Three Thoughts for Friday
By Marc Chandler
The past two weeks have seen large disruptions in the global capital markets and various policy responses. Market participants are having a difficult time getting a handle on these developments. There are three things investors should consider before the weekend: 1) German-French meeting next week is suggestive of a new initiative, 2) FOMC decision to keep rates low for 2 years may be tantamount to a type of QE and 3) while a peg of the Swiss franc seems to be a non-starter, officials have succeeded in breaking the powerful one-way momentum.
France and French banks moved to the fore this week in the market’s angst. News that France, Italy, Spain and Belgium, though not Germany, had agreed to a ban on short selling of financial stocks for 15 days seemed to indicate that a new initiative from the Franco-German summit next week was unlikely. The editors of the Financial Times deemed that split to be headline material today. Now Germany has indicated it too is willing to consider the ban on financial shorts.
If Merkel and Sarkozy fail to propose fresh initiatives next Tuesday; if they merely recommit to the July 21 agreement, they risk adding to the market turmoil. Increasing the size of the EFSF, agreeing on a European bond are interesting possibilities, but something bolder would be better. The problem with bolder moves, however, is the weak political base and the treaty and constitutional barriers to fiscal union.
The Federal Reserve’s promise to keep rates low through at least mid-2013 has seen the US yields plummet. This provided a poor environment for the Treasuries refunding. Dealers took in a larger than normal share of the issuances, including the 30-year, for which the dealers took for the first time in years more than the indirect bidders. It is too early to say that this was a buyers strike–as even the 30-year was over-subscribed 2 to 1 (bid/cover), but the low yields may have deterred some buyers.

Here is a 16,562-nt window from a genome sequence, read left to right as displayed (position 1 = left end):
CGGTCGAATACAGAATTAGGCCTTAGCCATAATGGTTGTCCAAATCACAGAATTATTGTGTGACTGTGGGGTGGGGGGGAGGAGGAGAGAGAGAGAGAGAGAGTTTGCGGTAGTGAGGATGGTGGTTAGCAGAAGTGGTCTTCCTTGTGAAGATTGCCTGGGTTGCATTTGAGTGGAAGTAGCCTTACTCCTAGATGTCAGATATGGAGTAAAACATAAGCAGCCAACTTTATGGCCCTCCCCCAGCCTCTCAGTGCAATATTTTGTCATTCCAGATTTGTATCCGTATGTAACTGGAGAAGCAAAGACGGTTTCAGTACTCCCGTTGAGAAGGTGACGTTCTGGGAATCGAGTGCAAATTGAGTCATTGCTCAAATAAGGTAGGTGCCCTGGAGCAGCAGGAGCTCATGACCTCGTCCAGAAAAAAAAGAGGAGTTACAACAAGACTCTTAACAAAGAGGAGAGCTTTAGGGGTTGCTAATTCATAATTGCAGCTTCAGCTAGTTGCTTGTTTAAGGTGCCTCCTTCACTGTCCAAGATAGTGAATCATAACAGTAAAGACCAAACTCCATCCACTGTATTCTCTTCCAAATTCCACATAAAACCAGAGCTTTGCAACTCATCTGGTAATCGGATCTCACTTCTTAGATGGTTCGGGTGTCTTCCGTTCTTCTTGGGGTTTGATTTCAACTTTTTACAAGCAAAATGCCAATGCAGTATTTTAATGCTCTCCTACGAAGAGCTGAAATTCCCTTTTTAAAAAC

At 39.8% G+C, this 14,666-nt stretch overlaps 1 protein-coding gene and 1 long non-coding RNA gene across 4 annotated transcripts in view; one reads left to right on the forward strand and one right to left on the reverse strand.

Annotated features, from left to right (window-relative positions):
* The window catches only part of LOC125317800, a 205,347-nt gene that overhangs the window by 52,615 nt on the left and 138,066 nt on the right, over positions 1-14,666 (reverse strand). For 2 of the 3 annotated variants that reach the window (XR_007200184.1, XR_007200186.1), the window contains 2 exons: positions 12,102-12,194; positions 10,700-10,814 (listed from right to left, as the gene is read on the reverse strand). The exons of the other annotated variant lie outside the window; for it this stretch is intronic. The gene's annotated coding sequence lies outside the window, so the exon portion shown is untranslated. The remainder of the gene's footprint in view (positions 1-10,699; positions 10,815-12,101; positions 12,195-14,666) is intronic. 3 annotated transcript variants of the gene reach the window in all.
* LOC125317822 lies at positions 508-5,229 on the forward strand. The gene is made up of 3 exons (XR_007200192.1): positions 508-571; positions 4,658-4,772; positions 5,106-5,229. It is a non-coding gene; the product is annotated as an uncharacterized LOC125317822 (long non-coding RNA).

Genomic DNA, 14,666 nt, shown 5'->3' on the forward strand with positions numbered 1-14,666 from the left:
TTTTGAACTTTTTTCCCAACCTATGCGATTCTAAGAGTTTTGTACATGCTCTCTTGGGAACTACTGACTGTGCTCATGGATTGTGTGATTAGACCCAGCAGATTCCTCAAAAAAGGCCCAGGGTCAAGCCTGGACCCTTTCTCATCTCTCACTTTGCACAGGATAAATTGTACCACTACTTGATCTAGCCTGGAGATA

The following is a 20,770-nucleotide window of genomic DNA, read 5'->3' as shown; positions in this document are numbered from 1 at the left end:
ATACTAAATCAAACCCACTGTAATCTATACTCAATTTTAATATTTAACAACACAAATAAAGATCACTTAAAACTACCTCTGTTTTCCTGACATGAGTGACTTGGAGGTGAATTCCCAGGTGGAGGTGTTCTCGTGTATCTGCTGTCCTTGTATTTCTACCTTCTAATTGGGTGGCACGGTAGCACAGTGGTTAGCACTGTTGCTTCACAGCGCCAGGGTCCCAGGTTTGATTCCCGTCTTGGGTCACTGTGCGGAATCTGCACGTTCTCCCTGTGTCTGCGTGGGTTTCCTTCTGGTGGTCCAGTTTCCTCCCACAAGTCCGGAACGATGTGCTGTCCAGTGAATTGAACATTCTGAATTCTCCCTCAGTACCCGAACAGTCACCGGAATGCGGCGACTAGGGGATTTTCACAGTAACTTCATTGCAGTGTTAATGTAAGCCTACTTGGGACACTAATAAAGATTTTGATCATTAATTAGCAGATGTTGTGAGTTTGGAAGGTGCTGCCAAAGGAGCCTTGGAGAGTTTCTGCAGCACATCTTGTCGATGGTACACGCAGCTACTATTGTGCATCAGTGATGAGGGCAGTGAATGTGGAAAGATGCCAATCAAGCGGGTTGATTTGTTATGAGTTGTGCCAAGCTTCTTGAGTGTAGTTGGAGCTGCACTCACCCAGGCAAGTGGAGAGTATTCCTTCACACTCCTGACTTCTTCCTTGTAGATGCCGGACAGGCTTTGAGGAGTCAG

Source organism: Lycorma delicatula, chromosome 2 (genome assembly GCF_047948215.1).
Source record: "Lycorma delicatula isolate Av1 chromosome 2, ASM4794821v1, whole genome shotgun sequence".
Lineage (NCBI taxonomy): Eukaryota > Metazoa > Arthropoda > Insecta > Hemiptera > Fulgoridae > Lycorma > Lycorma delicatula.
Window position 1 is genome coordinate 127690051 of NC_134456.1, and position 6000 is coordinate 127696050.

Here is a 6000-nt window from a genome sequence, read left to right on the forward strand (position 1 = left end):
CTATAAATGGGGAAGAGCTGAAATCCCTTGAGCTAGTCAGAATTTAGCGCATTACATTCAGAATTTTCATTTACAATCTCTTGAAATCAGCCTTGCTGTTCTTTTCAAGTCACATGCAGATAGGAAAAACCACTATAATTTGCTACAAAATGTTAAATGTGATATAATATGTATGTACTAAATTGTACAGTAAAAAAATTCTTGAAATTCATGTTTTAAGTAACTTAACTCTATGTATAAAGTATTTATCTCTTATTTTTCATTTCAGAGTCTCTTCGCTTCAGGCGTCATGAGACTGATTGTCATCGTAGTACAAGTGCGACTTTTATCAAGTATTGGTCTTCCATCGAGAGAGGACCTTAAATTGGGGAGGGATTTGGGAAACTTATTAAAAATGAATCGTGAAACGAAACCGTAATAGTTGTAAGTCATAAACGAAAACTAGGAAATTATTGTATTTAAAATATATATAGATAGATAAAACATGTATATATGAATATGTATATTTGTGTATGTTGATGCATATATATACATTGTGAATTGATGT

Even though the federal funds futures market was moving to push out the first Fed hike from 2012 into 2013 prior to the FOMC meeting, the Fed’s move may be seen as tantamount to a version of QE. Remember the Fed never called its $600 bln Treasury purchases QE. The purpose was to drive down the yield on the risk free asset to encourage the buying of riskier assets. The excessive reserves created under QEII are still sitting in member banks excess reserves position at the Federal Reserve. Treasury yields have fallen sharply this week–the week after the downgrade by S&P. The 2-year yield is off 11 bp and is now within the federal funds range and 3 bp above Japan’s 2-year yield. The benchmark 10-year yield is off 28 bp and is just above 2.25% now. The 30-year bond yield is off 11 bp this week to 3.73% currently.
The Swiss National Bank increased its sight deposits in two steps from CHF30 bln to CHF120 bln in the past two weeks. Its short term yields, reflected in the EuroSwiss futures strip and through its 2-year bond, offer negative yields. There are a number of other steps that Swiss officials can take, but speculation of a fixed exchange rates or a band vs the euro is simply impractical and a non-starter. It would be tantamount to joining the EMU without the benefits. Most observers recognize this, but Swiss franc is making new lows for the week today against the euro. Or to say the same thing, the euro has risen from CHF1.0075 on Tuesday to CHF1.1047 today, which barely puts it back into last week’s ranges. The violent squeeze on long CHF positions has had powerful ripple effects on other currencies as crosses are also forced to unwind, not just euro-Swiss or dollar-Swiss.
The best thing for Switzerland could be a global equity market recovery and for the Merkel-Sarkozy meeting to take fresh, market convincing initiative. The next technical retracement objective comes in near CHF1.12 for the euro.